How exchanges manipulate the price of Bitcoin
Recent events have shed light on several cases of BTC price manipulations by cryptocurrency exchanges, emphasizing the global absence of transparent price information. Institutional investors, in order to buy BTC and other cryptocurrencies, have to make sure that the price they are paying effectively represents the underlying supply and demand balance, and is not spoofed by malicious actors.
A recent paper showed that the price increase of BTC from $150 to $1,200 between February and November 2013 was due to market manipulation performed by two trading bots that seemed to be performing valid trades but did not actually own the bitcoin they were using. During the Mt.Gox hack a number of these bots were able to create fake trades and make millions while manipulating the price of BTC.
Cryptocurrency exchanges and Front Running
What is Front Running ?
As an example, let’s say Alice wants to sell 1 BTC for $10,000 and Bob urgently needs to buy 1 BTC at market price. Alice and Bob’s orders are sent to the exchange.
The exchange is now exclusively aware that Alice wants to sell 1 BTC for $10,000 and that Bob wants to buy 1 BTC at market price.
The exchange can now insert its own orders. One order to buy Alice’s BTC and another to sell that BTC to Bob. Instead of paying 10,000$ for 1 BTC, Bob winds up paying $11,000 and the exchange pockets $1,000.
As a matter of fact crypto-exchanges are best positioned to profit from front running: they can insert their own buy order before a trader’s large buy order and sell the purchased asset right after the trader’s order is executed.
The trader ends up paying more for his purchase and the exchange has pocketed a substantial profit piggybacking on the trader. Large order dark pools, like the one proposed by Kraken Exchange, are particularly exposed to front running.
Forums like Reddit, Bitcointalk and Steemit show hundreds of instances of crypto-exchange users complaining about suspected front running. Even though the allegations are impossible to prove because of the complete opaqueness of the order book, the mere possibility is a large deterrent for large and sophisticated investors.
Legolas answers this issue, by decentralizing its order book using the blockchain technology. Transactions are verifiable and auditable, which makes front running impossible for Legolas Exchange.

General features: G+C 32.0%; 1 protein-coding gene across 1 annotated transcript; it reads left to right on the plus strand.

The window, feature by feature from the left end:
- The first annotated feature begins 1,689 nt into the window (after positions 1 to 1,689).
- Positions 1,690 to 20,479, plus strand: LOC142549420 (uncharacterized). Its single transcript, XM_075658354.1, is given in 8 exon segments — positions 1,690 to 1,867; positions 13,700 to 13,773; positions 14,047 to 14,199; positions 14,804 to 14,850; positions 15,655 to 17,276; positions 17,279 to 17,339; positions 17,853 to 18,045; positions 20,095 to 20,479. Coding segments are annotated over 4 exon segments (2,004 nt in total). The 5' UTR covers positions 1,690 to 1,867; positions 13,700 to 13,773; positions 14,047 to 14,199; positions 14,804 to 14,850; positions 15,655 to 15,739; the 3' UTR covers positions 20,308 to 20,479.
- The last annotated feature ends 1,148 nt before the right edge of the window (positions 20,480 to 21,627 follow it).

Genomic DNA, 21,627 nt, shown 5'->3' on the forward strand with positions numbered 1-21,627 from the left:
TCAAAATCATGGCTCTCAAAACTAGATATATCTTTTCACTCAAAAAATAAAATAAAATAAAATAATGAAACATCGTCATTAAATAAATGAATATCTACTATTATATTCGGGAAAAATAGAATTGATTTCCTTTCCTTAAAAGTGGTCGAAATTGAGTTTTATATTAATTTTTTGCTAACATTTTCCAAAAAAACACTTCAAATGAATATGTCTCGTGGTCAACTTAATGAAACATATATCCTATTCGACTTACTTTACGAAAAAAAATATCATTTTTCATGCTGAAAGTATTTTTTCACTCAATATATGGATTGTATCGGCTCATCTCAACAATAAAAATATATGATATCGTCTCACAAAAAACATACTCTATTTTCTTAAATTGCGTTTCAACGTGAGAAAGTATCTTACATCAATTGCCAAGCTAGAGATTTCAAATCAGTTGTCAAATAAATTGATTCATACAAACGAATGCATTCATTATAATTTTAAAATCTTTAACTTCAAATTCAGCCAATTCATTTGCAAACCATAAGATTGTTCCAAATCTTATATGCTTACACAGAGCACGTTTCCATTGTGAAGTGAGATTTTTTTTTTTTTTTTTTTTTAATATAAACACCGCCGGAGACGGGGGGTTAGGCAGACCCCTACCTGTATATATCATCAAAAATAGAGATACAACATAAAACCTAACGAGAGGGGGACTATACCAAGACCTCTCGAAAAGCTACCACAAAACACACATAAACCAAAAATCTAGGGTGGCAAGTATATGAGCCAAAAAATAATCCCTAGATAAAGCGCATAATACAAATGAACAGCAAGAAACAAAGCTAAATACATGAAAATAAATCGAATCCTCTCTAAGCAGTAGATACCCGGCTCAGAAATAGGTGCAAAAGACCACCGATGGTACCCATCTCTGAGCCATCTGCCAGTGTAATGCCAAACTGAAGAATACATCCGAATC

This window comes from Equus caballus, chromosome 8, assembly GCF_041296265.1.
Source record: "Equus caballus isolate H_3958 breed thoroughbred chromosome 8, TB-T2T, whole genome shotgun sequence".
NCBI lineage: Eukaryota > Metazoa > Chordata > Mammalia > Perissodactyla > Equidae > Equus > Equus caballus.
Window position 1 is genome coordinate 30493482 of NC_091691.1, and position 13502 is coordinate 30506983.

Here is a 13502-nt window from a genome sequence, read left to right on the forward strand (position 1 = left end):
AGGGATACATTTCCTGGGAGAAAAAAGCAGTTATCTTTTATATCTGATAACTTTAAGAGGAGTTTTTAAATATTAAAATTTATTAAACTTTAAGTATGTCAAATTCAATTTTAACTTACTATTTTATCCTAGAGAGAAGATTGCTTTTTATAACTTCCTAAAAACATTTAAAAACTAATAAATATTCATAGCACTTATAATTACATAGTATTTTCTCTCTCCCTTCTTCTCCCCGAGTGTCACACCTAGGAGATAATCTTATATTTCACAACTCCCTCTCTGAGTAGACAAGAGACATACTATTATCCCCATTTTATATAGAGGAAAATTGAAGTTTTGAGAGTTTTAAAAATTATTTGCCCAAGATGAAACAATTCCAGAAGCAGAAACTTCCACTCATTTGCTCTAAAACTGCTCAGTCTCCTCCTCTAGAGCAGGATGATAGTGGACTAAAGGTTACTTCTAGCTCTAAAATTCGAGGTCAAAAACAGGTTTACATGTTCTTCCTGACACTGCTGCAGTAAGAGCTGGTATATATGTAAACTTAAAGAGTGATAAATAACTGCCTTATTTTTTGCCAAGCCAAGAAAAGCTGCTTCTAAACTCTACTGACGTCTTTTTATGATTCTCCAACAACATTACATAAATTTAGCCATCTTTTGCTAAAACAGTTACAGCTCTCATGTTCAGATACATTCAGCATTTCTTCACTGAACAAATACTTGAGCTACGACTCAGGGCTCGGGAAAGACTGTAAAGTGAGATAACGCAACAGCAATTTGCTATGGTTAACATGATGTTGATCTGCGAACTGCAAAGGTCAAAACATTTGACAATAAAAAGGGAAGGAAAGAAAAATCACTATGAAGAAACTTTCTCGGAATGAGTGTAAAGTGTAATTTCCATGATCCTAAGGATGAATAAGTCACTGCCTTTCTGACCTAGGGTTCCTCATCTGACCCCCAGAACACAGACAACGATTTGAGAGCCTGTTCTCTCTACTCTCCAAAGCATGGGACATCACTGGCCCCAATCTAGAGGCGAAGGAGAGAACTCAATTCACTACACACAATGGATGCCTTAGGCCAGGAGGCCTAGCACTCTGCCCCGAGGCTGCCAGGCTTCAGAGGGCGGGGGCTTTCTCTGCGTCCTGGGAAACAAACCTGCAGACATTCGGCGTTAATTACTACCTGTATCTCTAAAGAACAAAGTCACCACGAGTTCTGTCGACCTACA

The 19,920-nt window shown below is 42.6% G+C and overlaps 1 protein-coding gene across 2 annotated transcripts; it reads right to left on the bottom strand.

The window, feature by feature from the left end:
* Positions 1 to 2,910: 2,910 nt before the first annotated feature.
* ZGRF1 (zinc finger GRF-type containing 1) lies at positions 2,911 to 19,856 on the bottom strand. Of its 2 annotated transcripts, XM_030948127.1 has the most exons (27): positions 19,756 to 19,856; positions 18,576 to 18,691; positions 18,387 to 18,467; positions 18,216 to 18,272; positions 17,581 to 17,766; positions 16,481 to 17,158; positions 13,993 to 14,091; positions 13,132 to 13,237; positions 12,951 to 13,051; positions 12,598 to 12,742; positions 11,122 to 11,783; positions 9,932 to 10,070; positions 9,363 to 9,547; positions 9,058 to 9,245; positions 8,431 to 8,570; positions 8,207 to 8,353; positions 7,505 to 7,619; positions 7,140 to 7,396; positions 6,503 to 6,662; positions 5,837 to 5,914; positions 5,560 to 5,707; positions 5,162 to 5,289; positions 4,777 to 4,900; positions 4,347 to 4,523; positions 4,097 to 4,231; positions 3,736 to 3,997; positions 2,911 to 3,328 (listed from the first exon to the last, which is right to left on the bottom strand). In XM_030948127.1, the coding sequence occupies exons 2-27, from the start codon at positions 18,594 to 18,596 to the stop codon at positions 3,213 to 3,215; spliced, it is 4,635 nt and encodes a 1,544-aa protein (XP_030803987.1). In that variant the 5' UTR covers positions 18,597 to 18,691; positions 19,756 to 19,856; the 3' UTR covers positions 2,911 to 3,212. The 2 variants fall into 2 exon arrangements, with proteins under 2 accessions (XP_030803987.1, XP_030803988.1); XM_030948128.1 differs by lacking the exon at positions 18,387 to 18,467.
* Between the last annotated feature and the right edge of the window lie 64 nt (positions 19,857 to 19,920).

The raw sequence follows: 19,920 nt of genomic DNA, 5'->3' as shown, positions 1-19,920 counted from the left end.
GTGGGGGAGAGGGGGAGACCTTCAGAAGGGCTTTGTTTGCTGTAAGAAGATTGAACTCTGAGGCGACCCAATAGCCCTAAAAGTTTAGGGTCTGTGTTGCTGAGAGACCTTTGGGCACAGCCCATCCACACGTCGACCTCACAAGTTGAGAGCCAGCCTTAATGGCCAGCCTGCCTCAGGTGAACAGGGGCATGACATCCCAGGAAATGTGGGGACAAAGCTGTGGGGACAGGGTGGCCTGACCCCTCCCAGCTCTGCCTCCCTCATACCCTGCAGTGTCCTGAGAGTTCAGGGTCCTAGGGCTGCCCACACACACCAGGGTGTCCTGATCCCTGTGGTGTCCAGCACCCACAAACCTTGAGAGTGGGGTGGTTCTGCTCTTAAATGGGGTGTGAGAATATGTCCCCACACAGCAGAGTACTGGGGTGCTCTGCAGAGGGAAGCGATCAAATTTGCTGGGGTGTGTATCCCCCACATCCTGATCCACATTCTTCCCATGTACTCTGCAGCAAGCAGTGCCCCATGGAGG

The need for a transparent price formation
The issues mentioned above are major obstacles to transparent price evaluation and, consequently, to the creation of financial products like ETF.
On March 10, 2017, the U.S. Securities and Exchange Commission denied a request to list what would have been the first U.S. exchange-traded fund built to track Bitcoin. In its statement, the SEC stated:
The Commission is disapproving this proposed rule change because it does not find the proposal to be consistent with Section 6(b)(5) of the Exchange Act, which requires, among other things, that the rules of a national securities exchange be designed to prevent fraudulent and manipulative acts and practices and to protect investors and the public interest.
In other words, the commission found that the proposed fund was too susceptible to fraud.
In their report on virtual currencies, the EBA (European Banking Authority) listed a detailed number of possible regulatory responses to the challenges posed by virtual currencies. One of the main proposals was:
“Transparent price information and requirements against market abuse. To avoid market manipulation and insider trading, intermediaries must comply with existing regulation against such practices in the financial sector.”
Exchanges, through front running and spoofing, have crippled the cryptocurrency market by making a transparent price impossible to obtain.
It is crucial for modern exchanges to unquestionably prove that they cannot practice market manipulation. With its hybrid protocol, Legolas Exchange provides an elegant solution to this important issue.
Legolas Exchange (https://legolas.exchange) is a demonstrably fair, bank-backed premium exchange for institutional investors. It incorporates a decentralized ledger within its proprietary centralized platform in order to guarantee the inalterability, temporality and transparency of the order book and ensure a fair trading environment.
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